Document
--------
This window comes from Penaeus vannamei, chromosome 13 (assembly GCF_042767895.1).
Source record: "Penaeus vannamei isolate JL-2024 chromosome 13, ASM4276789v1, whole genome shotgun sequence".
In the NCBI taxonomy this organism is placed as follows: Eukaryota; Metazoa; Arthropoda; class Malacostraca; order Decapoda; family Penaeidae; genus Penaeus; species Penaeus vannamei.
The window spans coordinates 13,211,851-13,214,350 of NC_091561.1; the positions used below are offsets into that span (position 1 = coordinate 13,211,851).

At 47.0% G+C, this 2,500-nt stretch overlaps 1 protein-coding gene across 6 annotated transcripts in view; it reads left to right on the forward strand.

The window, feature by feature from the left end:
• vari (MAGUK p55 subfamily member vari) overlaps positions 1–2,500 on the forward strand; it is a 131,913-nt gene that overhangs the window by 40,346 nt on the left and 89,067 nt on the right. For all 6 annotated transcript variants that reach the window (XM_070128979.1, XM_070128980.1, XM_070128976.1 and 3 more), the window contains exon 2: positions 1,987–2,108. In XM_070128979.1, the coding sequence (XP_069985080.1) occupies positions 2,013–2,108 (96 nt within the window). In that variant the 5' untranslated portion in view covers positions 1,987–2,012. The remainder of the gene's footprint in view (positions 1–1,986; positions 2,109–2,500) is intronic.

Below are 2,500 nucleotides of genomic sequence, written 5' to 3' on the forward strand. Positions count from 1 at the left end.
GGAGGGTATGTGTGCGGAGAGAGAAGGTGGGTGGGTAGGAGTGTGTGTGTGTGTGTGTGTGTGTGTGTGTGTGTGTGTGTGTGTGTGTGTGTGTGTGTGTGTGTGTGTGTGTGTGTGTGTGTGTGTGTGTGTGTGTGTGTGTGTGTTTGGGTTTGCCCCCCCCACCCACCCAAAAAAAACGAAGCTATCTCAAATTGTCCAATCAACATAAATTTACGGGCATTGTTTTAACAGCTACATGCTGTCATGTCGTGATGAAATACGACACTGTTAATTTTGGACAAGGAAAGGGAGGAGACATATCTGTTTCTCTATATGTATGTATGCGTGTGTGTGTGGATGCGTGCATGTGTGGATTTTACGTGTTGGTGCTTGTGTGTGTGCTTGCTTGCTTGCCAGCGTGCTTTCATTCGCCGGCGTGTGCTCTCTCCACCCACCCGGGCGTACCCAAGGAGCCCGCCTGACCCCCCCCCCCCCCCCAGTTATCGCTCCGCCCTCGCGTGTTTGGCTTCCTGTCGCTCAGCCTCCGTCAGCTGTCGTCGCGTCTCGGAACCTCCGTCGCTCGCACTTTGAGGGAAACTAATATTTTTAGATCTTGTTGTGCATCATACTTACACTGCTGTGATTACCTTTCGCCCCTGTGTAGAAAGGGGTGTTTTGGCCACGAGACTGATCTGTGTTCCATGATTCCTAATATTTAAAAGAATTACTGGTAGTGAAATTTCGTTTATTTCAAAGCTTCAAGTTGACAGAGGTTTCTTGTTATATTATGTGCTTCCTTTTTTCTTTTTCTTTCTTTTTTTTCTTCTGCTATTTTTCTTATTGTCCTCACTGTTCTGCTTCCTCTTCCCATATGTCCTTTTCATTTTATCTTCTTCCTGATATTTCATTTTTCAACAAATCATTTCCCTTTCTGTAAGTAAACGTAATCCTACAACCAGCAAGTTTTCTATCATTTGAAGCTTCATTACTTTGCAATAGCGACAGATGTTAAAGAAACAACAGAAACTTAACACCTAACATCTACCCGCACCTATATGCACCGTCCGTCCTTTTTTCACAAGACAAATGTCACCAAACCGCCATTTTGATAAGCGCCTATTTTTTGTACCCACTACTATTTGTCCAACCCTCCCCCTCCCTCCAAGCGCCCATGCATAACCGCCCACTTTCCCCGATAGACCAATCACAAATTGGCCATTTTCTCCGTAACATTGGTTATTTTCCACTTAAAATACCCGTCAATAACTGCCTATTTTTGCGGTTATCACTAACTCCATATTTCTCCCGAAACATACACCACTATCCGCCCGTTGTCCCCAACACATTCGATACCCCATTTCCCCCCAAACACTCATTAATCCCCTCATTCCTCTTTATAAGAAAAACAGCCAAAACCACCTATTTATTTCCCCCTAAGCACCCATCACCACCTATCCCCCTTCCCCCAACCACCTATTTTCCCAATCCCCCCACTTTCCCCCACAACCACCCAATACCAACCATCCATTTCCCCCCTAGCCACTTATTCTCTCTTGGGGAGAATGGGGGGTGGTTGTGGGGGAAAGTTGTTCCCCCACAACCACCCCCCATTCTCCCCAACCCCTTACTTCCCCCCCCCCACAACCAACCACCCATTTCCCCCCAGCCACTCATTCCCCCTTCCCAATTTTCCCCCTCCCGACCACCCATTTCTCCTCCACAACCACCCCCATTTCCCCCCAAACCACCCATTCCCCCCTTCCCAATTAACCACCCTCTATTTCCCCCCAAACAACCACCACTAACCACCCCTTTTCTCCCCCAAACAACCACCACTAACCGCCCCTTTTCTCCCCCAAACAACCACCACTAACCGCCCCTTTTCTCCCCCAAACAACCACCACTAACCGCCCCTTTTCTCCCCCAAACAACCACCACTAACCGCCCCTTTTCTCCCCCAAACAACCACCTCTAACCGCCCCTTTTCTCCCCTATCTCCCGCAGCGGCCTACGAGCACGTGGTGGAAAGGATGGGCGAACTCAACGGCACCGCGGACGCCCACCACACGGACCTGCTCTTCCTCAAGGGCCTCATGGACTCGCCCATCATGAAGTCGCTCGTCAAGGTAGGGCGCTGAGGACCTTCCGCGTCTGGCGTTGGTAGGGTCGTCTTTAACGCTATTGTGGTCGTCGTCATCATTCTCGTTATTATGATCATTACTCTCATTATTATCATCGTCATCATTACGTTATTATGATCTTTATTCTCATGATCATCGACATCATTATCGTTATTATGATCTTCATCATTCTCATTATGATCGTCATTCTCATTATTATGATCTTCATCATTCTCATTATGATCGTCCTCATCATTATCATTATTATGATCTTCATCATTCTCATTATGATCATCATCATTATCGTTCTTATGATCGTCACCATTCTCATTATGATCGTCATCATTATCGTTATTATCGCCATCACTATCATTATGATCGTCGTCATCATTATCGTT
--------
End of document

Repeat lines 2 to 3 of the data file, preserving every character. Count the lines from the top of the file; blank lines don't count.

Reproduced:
Source record: "Penaeus vannamei isolate JL-2024 chromosome 13, ASM4276789v1, whole genome shotgun sequence".
In the NCBI taxonomy this organism is placed as follows: Eukaryota; Metazoa; Arthropoda; class Malacostraca; order Decapoda; family Penaeidae; genus Penaeus; species Penaeus vannamei.